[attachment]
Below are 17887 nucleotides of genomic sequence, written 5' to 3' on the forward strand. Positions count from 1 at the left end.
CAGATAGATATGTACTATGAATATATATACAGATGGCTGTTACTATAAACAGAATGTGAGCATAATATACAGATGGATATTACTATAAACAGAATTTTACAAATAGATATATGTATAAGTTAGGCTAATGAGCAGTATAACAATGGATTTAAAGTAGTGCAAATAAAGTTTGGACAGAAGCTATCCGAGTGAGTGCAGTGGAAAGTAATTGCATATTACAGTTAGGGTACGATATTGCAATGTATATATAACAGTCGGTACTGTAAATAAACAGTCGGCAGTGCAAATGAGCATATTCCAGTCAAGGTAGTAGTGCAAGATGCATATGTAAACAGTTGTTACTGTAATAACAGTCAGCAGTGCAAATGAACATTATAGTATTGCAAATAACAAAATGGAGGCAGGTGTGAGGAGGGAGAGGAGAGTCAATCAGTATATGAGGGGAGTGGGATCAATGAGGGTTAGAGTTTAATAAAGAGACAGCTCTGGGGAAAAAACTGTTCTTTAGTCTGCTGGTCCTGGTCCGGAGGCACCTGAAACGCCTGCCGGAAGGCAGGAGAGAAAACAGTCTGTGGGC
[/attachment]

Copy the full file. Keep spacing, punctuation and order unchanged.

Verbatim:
Below are 17887 nucleotides of genomic sequence, written 5' to 3' on the forward strand. Positions count from 1 at the left end.
CAGATAGATATGTACTATGAATATATATACAGATGGCTGTTACTATAAACAGAATGTGAGCATAATATACAGATGGATATTACTATAAACAGAATTTTACAAATAGATATATGTATAAGTTAGGCTAATGAGCAGTATAACAATGGATTTAAAGTAGTGCAAATAAAGTTTGGACAGAAGCTATCCGAGTGAGTGCAGTGGAAAGTAATTGCATATTACAGTTAGGGTACGATATTGCAATGTATATATAACAGTCGGTACTGTAAATAAACAGTCGGCAGTGCAAATGAGCATATTCCAGTCAAGGTAGTAGTGCAAGATGCATATGTAAACAGTTGTTACTGTAATAACAGTCAGCAGTGCAAATGAACATTATAGTATTGCAAATAACAAAATGGAGGCAGGTGTGAGGAGGGAGAGGAGAGTCAATCAGTATATGAGGGGAGTGGGATCAATGAGGGTTAGAGTTTAATAAAGAGACAGCTCTGGGGAAAAAACTGTTCTTTAGTCTGCTGGTCCTGGTCCGGAGGCACCTGAAACGCCTGCCGGAAGGCAGGAGAGAAAACAGTCTGTGGGC